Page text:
Coan stayed in the 220-pound class for many years. He powered ahead, setting record after record after record, culminating in the greatest feat in powerlifting history: Ed Coan totaled a mind-blowing 2,400-pound total weighing a miniscule 219-pounds. Simultaneously he became the lightest man in history (by far) to deadlift 900-pounds. This was incomprehensible.

At this juncture Ed Coan was lightyears ahead of his contemporaries. At the time Ed posted his historic 2,400-pound total, the next best 220-pound total in the world was 2,105. The 220-pound class was stacked with incredible lifters, hall-of-fame lifters: Larry Pacifico, Jim Cash, Joe Ladiner, Fred “Dr. Squat” Hatfield, John Black, Mark Dimiduk, Ernie Frantz, to name a few that come to mind immediately.

Ed was mathematically 14% better than the best in the world. And the rest of the best were great lifters, not some bunch of subpar slackers. Being 14% better than the rest of the world was unprecedented. As I point out, to equal Coan’s 14% bump, a high jumper would have to come along and push the current 8-foot world record to 9-feet-3-inches. Want to exceed the current 588-pound world record in the clean and jerk by 14%? That would require someone to clean and jerk 670.

His 2,400-pound total weighing 219-pounds exceeded the world total records in the 242 and 275-pound class. Only four superheavyweight lifters in history had at that point posted 2400-pound totals. I was Coan’s competition coach when he accomplished this historic feat. As it turns out, I am a real-life strength version of Forrest Gump. Somehow, I managed to get a front row seat when the greatest lifter in history performed his greatest lifting.

I have been a student of progressive resistance training my entire life. I have long felt that Coan’s approach to strength training was, and remains, pure genius. Underrecognized genius. Ed has always been a training innovator. The first thing to note about the way Ed trained was that each major lift was attacked once a week. Coan treated the press-behind-the-neck as the fourth competitive lift. He would periodize the PBN, something he would not bother to do for minor exercises, i.e. curls, chins, triceps pushdowns, chins, etc.

Ed trained at Quads gym and when preparing for a national or world championship would work his way through a wide range of exercises. Monday was squat day. After hitting the top periodized set of squats, say 855x5, Ed would work his way through thigh/calve/hamstring leg assistance exercises. He used tremendous precision and control when performing assistance exercises. Coan used a methodical pace when he trained, purposeful, relentless.

Wednesday was reserved for bench press. He would work to a top set as dictated by the periodized schedule before reducing the poundage and performing several sets of wide-grip paused bench press and then narrow-grip (touch-and-go) benches. Then onto triceps and abs. Thursday was dedicated to shoulders, Ed periodized the press-behind-the-neck. He felt improving the PBN improved his bench press. After seated pressing, Ed would begin performing various lateral raises. Ed made 400x1 and 350x5 in the PBN weighing 225.  Incredible! Around that same time was when he raw bench-pressed 550 for a raw double.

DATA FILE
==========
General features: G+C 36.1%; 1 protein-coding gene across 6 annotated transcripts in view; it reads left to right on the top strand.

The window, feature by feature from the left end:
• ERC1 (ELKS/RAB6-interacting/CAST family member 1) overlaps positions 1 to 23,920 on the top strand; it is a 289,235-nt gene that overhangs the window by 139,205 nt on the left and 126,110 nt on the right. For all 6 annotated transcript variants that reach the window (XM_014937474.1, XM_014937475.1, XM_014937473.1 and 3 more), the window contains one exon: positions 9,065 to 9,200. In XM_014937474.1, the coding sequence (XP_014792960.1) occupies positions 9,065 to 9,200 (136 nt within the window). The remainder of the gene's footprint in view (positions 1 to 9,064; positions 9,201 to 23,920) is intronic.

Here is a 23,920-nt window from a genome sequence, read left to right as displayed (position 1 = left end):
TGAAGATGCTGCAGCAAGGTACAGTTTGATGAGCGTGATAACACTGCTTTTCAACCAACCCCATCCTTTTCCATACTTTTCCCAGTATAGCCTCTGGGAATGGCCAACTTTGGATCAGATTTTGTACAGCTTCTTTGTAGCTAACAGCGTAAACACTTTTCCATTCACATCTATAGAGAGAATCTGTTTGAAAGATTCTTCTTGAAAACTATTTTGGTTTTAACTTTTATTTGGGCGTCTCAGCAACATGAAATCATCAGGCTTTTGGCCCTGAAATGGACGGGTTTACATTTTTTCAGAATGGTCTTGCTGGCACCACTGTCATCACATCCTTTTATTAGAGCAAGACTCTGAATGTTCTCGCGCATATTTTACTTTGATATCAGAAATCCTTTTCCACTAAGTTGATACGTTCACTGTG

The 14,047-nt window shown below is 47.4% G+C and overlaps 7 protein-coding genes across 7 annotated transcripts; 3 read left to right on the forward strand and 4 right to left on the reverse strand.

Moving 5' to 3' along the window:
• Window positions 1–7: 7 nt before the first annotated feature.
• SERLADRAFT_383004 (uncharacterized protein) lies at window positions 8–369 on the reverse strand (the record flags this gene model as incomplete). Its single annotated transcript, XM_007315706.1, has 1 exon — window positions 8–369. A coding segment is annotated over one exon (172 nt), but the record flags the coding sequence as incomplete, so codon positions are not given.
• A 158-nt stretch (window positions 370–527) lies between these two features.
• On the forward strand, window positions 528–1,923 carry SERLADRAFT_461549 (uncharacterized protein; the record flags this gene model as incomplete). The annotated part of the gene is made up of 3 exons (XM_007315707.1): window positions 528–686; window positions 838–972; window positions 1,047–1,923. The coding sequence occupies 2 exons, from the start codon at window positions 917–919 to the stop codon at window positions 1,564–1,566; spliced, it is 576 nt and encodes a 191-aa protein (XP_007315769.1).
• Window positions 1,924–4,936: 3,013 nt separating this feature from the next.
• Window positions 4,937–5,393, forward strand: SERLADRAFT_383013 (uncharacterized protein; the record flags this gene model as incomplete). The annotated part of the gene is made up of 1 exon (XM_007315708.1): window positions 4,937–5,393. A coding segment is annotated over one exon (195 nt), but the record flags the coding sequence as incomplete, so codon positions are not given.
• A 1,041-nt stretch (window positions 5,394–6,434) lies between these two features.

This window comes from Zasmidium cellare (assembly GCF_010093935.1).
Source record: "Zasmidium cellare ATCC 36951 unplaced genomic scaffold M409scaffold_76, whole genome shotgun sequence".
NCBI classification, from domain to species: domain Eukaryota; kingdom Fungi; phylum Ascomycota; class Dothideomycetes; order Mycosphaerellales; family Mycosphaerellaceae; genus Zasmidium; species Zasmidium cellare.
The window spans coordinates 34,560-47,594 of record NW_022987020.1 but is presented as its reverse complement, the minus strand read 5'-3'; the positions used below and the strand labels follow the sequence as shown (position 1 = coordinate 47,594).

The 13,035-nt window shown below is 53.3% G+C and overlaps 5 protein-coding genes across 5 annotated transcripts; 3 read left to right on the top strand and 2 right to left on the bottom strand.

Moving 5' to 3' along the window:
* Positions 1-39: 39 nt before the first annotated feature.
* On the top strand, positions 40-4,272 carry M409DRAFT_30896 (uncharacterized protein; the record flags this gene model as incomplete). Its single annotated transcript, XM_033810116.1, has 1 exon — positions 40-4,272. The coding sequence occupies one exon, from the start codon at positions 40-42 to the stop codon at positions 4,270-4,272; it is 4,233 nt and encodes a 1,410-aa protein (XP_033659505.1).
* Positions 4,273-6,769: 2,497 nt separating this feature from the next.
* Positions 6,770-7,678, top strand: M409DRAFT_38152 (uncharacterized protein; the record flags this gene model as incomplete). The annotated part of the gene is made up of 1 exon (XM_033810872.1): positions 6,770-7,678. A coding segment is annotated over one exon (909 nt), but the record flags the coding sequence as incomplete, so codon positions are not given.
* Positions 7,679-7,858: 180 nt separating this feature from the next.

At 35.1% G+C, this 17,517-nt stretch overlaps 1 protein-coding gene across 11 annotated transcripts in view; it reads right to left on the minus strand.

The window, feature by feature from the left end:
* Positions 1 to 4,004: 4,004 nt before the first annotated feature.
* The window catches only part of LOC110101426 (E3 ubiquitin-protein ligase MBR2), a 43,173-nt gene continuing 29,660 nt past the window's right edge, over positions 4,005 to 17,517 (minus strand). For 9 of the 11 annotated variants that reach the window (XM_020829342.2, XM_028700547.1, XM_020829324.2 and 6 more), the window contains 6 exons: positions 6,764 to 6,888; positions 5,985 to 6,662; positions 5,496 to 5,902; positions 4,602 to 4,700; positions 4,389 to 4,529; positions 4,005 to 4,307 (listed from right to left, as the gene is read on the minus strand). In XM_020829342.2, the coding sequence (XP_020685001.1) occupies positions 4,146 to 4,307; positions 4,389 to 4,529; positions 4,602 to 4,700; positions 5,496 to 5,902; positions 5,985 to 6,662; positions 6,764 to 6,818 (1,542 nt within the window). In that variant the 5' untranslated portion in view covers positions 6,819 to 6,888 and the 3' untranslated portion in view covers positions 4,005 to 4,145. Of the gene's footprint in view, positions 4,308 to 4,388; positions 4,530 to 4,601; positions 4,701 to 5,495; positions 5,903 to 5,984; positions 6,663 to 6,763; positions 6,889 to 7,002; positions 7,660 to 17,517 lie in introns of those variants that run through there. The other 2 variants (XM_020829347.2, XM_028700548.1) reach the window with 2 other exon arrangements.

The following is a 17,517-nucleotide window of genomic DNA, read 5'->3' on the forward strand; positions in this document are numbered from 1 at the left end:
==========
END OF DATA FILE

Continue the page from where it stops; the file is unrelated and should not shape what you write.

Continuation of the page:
Friday was deadlift day. After working up the his periodized top set of deadlifts, say 845x5, Coan would perform monstrous stiff-leg deadlifts (800+ pounds) and equally monstrous rows (450-500 for reps.) Not yet done, he would move onto auxiliary back work: weighted chins, bent-over laterals, perhaps some seated calves and abs. On Saturday he would come in for some light bench pressing, often with his feet on the bench and not going past 315. He would work his arms, triceps, and biceps.

His approach could be called power-bodybuilding, it was a hybrid system that covered all the bases.  Another genius aspect to his approach to training was his insistence that in the off-season, (defined as any time other than preparing for the nationals or worlds) seek to get as strong as possible without wearing any supportive gear. Ed was a master of “disadvantaged” lifting. In the off-season he would experiment. He was able to stand on blocks or weight plates and perform deficit deadlifts with 800 + for reps.

Coan was strong in every movement, be it tricep pushdowns or grip shrugs. His off-season approach was innovative and created terrific contrast with his in-season grind. Make the off-season exciting, exhilarating, and different, then, when it is time to swing back into a 12-week competition prep phase, everything feels fresh and vibrant. Save the grind stuff for the middle and end of the competition phase.